clock menu more-arrow no yes mobile
Image: Jacen Burrows/Marvel Comics

Filed under:

Marvel’s Warhammer 40,000 comic digs into one of the game’s darkest corners

Marneus Calgar #1 is here to remind us that Space Marines start out as child soldiers

If you buy something from a Polygon link, Vox Media may earn a commission. See our ethics statement.

Charlie Hall is Polygon’s tabletop editor. In 10-plus years as a journalist & photographer, he has covered simulation, strategy, and spacefaring games, as well as public policy.

Marvel’s newest comic series kicks off today with Warhammer 40,000: Marneus Calgar #1, and it’s every bit as grimdark and gory as I’d been hoping for. But the storyline itself — a coming-of-age tale about the early life of a centuries-old warrior — emphasizes an unusual bit of lore from the Games Workshop universe.

That’s right, Marvel’s newest line of comics gives fans something else to be uncomfortable with other than the Imperium of Man’s ten thousand years of fascism. Marneus Calgar is here to remind you that Space Marines begin their service to the God Emperor as child soldiers. Here’s hoping that these new-fangled Primaris Space Marines were supplied with enough pathos in their gene-seed to make the series pay off.

Who makes Marneus Calgar?

Marneus Calgar is written by Kieron Gillen, a U.K.-based author, former journalist, and a massive Warhammer fan. In the past he’s written runs of Thor and Iron Man, the tabletop-inspired adventure series Die, as well as a Warhammer fantasy-themed comic titled Warhammer: Crown of Destruction. The Warhammer Community team itself says that his “love of the 41st Millennium [...] borders on terrifying.”

Art is handled by Jacen Burrows, who has collaborated with the likes of Garth Ennis in the past. Color comes courtesy of Javier Tartaglia. The entire project has been shepherded by the loremasters at Games Workshop’s Warhammer Studio, who signed off on every rivet.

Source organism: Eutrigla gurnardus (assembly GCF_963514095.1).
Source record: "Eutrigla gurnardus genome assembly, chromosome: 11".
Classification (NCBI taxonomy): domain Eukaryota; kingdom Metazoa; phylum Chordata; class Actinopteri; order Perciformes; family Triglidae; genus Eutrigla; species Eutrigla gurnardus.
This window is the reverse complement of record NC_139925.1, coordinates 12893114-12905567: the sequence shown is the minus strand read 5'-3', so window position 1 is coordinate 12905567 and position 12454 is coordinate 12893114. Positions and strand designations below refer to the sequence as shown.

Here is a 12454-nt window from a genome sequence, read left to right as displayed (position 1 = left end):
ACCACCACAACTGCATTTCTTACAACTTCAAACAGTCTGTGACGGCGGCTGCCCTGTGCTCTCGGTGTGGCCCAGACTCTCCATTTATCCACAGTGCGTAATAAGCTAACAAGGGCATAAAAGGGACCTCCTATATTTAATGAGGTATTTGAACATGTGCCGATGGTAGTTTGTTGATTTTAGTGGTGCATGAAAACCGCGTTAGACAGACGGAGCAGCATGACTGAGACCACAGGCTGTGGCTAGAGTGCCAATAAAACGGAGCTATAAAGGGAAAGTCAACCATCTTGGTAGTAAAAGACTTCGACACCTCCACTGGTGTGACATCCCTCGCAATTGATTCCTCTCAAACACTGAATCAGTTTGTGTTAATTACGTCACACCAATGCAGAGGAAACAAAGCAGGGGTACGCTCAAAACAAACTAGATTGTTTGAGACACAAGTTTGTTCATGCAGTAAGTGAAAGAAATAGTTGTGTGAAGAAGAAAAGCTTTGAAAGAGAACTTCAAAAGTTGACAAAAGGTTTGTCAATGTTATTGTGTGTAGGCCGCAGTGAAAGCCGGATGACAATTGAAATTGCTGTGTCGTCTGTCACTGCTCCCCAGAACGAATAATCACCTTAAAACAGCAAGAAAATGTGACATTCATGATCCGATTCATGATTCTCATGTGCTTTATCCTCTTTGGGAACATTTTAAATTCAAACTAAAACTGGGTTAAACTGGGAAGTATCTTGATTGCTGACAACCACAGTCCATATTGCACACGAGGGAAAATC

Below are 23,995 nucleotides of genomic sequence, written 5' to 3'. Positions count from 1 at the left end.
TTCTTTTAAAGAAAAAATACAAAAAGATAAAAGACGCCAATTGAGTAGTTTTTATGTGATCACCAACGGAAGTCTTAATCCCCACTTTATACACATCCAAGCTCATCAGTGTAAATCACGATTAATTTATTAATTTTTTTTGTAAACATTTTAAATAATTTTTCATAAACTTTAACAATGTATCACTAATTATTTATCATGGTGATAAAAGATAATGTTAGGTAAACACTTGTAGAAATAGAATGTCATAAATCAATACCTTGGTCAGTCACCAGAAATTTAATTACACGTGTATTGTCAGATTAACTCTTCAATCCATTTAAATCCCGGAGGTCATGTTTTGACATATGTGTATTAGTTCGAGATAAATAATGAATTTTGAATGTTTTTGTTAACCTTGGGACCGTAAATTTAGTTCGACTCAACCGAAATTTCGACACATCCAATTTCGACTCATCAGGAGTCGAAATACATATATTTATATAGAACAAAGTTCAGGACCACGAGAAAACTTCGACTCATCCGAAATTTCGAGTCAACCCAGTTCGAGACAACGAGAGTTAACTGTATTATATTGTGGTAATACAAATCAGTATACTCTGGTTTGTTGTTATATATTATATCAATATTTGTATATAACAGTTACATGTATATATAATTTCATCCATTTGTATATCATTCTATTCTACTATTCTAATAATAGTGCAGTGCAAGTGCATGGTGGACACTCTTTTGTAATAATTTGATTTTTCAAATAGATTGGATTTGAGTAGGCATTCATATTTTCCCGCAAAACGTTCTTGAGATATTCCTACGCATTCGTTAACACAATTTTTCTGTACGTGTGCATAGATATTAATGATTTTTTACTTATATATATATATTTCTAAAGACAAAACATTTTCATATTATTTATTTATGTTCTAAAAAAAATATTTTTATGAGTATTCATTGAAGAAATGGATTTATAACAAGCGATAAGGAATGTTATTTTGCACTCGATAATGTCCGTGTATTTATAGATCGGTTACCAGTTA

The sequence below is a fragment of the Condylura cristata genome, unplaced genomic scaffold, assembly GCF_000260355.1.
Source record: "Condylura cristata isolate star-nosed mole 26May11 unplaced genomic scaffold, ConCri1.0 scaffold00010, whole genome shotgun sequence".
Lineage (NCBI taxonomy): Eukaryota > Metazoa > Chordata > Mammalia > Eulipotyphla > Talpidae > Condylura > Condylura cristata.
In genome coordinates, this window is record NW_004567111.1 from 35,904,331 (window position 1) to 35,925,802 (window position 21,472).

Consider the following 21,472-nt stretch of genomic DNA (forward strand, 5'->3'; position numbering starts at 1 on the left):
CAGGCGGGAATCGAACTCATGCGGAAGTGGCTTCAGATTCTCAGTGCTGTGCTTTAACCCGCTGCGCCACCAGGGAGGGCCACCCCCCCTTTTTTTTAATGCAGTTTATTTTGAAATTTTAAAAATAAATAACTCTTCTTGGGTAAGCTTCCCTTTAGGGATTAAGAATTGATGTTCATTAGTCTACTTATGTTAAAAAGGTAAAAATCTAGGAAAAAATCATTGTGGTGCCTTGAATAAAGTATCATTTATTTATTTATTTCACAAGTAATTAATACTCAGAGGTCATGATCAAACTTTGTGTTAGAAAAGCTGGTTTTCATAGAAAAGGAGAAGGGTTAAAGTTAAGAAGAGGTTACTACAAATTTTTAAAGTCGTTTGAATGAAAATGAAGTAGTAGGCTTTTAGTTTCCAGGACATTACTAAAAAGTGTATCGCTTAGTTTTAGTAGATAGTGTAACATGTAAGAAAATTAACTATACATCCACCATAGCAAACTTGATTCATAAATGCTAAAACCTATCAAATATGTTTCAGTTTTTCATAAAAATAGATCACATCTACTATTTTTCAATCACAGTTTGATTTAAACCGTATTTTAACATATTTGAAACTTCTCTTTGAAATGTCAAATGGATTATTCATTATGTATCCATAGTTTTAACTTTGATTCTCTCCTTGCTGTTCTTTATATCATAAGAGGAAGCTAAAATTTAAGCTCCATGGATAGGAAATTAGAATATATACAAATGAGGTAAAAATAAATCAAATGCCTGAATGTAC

Why is Marneus Calgar happening now?

Games Workshop as a whole is experiencing a remarkable resurgence across its entire business line. According to information made available to investors, sales are absolutely through the roof — even despite the ongoing global pandemic. Its factories literally cannot make enough of its miniatures to meet the demand. But, like any other pop culture property, the big marketing push is in seeding a love for its marquee science fiction franchise in younger fans.

The effort to broaden the fanbase has picked up since 2019, first with a line of young adult novels and later in an animated series that the company is producing in-house. Games Workshop even signed on with Amazon to bring a live-action adaptation of the Warhammer 40,000 universe to life. A comic series with Marvel seems like a pretty low lift by comparison.

Is there any required reading?

Nope. Marneus Calgar is the first comic from Marvel in this new 40,000 series, and seems custom-built to onboard new fans. If you’re looking for a deeper dive into the 40k universe as a whole, then I’d recommend checking out the new 9th edition Warhammer 40,000 Core Book, which includes more than 190 pages of fluff.

Is Marneus Calgar good?

I’ve read the first few dozen books in the Horus Heresy series, and a couple more that tell the history of my beloved Dark Angels. In fact, I’ve got a few novels literally narrated by Chaos Space Marines sitting on my bedside table right now. What I’m saying is that I know good grimdark when I see it, and this... this is some good grimdark, right here.